Green Tea Extract: A rich source of antioxidants such as vitamins C and E, green tea extract helps repair the effects of aging and environmental factors. The active constituents are the polyphenols and catechins, which are potent antioxidants. One study found that green tea extract aids in production of sebum, a substance produced by the sebaceous glands produce to keep skin moisturized. 10

Indian Rose: Not as fragrant as their Bulgarian counterpart, the oil of the Indian rose is still an anti-aging powerhouse. Rich in vital nutrients essential to cell renewal, Indian rose delivers oxygen to the surface of the skin, giving it a rosy glow.

Jasmine: Jasmine is a delicate flowering plant with a pleasing scent that is often described as intoxicating, sweet, and warm. It takes about 3.5 million flowers to produce one pound of jasmine essential oil, making it one of the most costly oils to procure. Jasmine oil tones dry, oily, irritated, and sensitive skin, increases elasticity, and is often used to erase the appearance of stretch marks and reduce scarring. In an animal study, a herbal preparation with jasmine was shown to reduce the time required for wound healing by 25%. 11

Lemongrass: An herb that has been in use for years in traditional Indian medicine, this plant is a type of an aromatic or scented grass native to India that has antibacterial, astringent, and antiseptic properties; prevents and cures skin infection, stops acne breakouts; and soothes broken or inflamed skin.

Lavender: Lavender helps the skin heal itself. It stimulates cell growth, reduces inflammation, prevents scarring, and balances the production of oil. It has antiseptic, anti-bacterial, anti-viral, anti-oxidant, anti-inflammatory, decongestant, restorative, and therapeutic effects on the skin. A study in the Journal of Advanced Nursing indicates it may be effective in minimizing pelvic area pain following childbirth 12 and reducing redness after episiotomy. 13

Neroli Oil: This essential oil helps treat broken veins and capillaries under the skin’s surface, while at the same time it stimulates cell activity and growth which in turn leads to clearer and rejuvenated skin. Data from multiple clinical trials indicates neroli oil may possess anti-fungal properties. 14

Peppermint Oil: Peppermint’s main constituent is menthol, which imparts the famous heady, minty aroma and the remarkable “cooling sensation” when tasted or touched. Peppermint oil comprises vitamins A and C, omega-3 fatty acids, and minerals including potassium, manganese, iron, magnesium, calcium, and copper. A study in Basic & Clinical Pharmacology & Toxicology suggests that low concentrations of peppermint oil may help prevent chemicals from penetrating the skin. 15

Rooibos Tea Extract: Rooibos contains a counterpart of the enzyme Super Oxide Dismutase (S.O.D.), an antioxidant that attacks free radicals and limits their damaging effects on the skin. In a study published in the International Journal of Cosmetic Science, a preparation of tea and rooibos the eased appearance of wrinkles by 10% within 28 days. 16

Rosemary Extract: Rosemary is a highly efficient antioxidant which strengthens skin elasticity and assists to slow the aging process. A study in Phytomedicine found that women treated with rosemary extract for 4 weeks achieved a significant improvement in skin firmness. 17 In a separate study, a serum containing rosemary leaf extract improved skin pigmentation between 20% and 80%. 18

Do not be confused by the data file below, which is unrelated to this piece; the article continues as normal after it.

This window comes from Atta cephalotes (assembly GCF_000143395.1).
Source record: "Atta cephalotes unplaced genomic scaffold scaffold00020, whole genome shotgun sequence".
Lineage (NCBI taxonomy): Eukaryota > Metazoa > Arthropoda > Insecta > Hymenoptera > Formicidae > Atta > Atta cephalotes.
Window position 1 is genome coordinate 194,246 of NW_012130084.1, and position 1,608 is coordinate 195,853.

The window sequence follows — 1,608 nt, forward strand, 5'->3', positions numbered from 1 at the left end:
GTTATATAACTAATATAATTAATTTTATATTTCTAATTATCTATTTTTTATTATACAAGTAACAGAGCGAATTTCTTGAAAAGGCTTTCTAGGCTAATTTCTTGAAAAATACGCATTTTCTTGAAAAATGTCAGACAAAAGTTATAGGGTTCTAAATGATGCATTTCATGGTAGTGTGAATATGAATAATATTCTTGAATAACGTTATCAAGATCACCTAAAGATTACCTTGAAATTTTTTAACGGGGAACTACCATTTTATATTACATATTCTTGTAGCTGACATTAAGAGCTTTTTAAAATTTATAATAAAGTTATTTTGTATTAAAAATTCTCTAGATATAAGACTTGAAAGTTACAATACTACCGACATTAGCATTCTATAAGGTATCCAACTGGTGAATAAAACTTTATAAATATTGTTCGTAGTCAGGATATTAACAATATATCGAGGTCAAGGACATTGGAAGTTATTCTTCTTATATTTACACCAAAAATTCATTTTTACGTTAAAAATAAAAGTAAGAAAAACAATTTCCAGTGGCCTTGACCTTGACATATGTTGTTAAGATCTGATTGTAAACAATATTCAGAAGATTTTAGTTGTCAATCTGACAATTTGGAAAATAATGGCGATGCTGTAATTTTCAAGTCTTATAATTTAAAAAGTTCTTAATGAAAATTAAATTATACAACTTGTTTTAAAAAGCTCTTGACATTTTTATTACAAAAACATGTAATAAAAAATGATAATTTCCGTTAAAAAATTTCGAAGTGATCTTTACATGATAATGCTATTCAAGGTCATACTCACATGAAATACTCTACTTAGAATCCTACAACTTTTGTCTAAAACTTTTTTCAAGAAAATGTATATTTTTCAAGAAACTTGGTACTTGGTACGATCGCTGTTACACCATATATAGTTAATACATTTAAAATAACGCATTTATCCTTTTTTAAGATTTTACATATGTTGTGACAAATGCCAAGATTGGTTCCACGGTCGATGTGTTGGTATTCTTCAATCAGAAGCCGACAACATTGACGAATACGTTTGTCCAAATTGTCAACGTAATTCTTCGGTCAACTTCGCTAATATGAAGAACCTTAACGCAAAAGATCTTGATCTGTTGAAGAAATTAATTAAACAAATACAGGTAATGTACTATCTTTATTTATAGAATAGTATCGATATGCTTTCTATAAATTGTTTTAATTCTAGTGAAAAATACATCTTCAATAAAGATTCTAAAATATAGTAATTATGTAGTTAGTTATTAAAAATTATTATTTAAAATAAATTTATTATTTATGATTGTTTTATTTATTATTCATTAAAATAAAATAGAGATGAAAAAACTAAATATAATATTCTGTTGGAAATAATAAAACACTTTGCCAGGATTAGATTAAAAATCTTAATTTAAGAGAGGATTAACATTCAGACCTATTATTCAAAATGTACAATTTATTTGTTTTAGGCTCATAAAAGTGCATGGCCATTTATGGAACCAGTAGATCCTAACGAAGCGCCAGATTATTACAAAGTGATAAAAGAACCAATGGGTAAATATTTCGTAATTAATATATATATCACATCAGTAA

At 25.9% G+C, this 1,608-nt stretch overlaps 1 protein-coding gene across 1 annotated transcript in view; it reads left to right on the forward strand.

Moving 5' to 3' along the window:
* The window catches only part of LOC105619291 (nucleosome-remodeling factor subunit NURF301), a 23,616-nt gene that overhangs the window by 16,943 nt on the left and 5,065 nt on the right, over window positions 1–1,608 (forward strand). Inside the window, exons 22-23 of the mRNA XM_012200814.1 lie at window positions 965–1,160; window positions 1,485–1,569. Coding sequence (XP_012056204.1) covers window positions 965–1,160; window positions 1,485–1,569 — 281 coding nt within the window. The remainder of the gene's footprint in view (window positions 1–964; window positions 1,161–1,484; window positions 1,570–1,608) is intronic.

Rosewood Oil: Extracted from the bark of the evergreen rosewood tree native to Peru and Brazil, 19 rosewood essential oil has analgesic, anti-depressant, antiseptic, and aphrodisiac properties. The oil has a light flowery scent with woody undertones. It is used to soothe irritated and sensitive skin. It also reduces the appearance of fine lines and wrinkles, fades scars, and promotes the growth of new skin.

Sandalwood Oil: This oil is extracted from the roots of an evergreen tree native to India so valuable that each tree is owned and controlled by the government, making the oil difficult to obtain and  costly. In a study published in the Journal of Drugs in Dermatology, 89% of adolescents and adults treated for 8 weeks with sandalwood oil and salicylic acid saw a significant improvement in their acne. 20 And an animal study, published in the European Journal of Cancer Prevention found sandalwood oil decreased the incidence of papilloma in mice by 67%. 21

Tangerine Oil: A lively and exquisitely scented essential oil, tangerine has antiseptic and toning properties which make it useful for treating acne and congested skin. A study in the Journal of Infection Control found that patients treated with a cream containing tangerine oil experienced a reduction in skin dryness and erythema, which is redness of the skin caused by superficial capillaries. 22

Tea Tree Oil: Used for centuries by the native Australian Aborigines, tea tree is one of the most potent of all essential oils. Its properties include being an anti-bacterial, anti-fungal, anti-microbial, anti-viral and antiseptic. In a study published in the Australasian Journal of Dermatology, 72% of patients with foot fungus who were treated with tea tree oil saw a significant clinical improvement. 23